While the vaccine is not 100 percent effective, a cat has a better chance of resisting infection if it's vaccinated before exposure to FeLV. You should also get a cat you let outdoors vaccinated to help protect him. If your cats live indoors and don't live with infected animals they don't need the vaccine.

While Feline Leukemia Virus has no cure, infected cats that get lots of tender, loving care may live comfortably for some time. Some of them go on for 5,6,7 years. Owners who have an FeLV infected cat should keep them indoors and away from other cats as much as possible. This helps the infected cat stay isolated from diseases that could overwhelm its weakened immune system, and it prevents outside cats from getting the virus and passing it along.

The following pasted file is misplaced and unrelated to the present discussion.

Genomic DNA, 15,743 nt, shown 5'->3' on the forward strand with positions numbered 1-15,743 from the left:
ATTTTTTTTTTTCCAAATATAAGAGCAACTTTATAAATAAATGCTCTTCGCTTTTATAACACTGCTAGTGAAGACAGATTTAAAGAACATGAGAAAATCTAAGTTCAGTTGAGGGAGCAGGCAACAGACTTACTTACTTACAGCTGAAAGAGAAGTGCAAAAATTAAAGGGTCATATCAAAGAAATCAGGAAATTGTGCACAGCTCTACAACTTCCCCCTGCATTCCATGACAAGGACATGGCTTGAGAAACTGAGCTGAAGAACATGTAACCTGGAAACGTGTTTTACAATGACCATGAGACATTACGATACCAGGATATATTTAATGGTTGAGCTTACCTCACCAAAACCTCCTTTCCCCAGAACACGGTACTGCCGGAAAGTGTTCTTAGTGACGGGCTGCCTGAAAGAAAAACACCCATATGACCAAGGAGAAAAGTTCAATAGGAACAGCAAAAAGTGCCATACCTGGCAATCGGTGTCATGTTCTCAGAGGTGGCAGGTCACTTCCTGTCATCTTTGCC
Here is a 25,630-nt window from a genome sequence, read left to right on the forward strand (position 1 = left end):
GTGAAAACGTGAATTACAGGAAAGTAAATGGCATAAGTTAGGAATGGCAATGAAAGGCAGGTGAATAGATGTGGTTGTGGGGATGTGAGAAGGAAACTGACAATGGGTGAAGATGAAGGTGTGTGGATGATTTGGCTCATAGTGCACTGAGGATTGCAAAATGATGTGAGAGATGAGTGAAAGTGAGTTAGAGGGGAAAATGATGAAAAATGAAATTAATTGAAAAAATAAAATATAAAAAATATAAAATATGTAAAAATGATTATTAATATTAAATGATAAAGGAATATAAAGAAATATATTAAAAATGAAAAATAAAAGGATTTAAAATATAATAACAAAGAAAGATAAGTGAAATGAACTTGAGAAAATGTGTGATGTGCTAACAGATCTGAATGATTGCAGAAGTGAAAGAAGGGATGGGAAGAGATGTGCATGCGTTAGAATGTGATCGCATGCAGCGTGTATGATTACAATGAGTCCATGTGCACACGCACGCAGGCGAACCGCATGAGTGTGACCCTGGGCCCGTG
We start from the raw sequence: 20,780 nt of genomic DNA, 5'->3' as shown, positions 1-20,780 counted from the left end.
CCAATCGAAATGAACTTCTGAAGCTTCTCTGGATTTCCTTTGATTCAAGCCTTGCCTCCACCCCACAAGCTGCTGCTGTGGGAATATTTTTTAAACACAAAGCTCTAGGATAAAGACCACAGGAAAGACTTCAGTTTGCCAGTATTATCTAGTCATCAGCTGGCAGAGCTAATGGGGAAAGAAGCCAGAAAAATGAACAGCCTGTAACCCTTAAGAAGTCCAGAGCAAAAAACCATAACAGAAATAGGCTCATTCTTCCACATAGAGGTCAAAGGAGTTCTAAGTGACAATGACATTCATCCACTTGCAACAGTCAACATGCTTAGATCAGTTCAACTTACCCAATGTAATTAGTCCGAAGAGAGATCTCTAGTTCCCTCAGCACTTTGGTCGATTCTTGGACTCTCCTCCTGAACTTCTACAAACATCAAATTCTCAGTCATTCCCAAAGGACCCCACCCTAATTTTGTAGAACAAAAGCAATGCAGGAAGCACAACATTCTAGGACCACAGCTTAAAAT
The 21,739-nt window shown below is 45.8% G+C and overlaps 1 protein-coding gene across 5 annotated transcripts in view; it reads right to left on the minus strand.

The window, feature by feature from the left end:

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Almost all FeLV transmission is from cat to cat via bodily fluids such as saliva, blood, urine, feces and milk. The virus most commonly spreads when an infected cat fights, grooms, or shares a food dish with a healthy cat. Also, an FeLV positive queen almost always passes the deadly virus on to her nursing kittens and they have very little resistance to disease and often succumb within a few weeks. Fortunately you have little chance of carrying FeLV from an infected animal to your own cat.

A few years ago a veterinary article stated that the virus is fragile and usually dies within 5 minutes of exposure to outside air...although recently, a paper written by Cornell University College of Veterinary Medicine says it survives less than 2 hours in a dry environment and up to 2 days in a wet environment like litter. Whichever is correct , play it safe and always thoroughly wash and dry your hands after petting an unfamiliar cat.


Related Articles......


Cat Vaccines

Cat Blood Work

Cat Diseases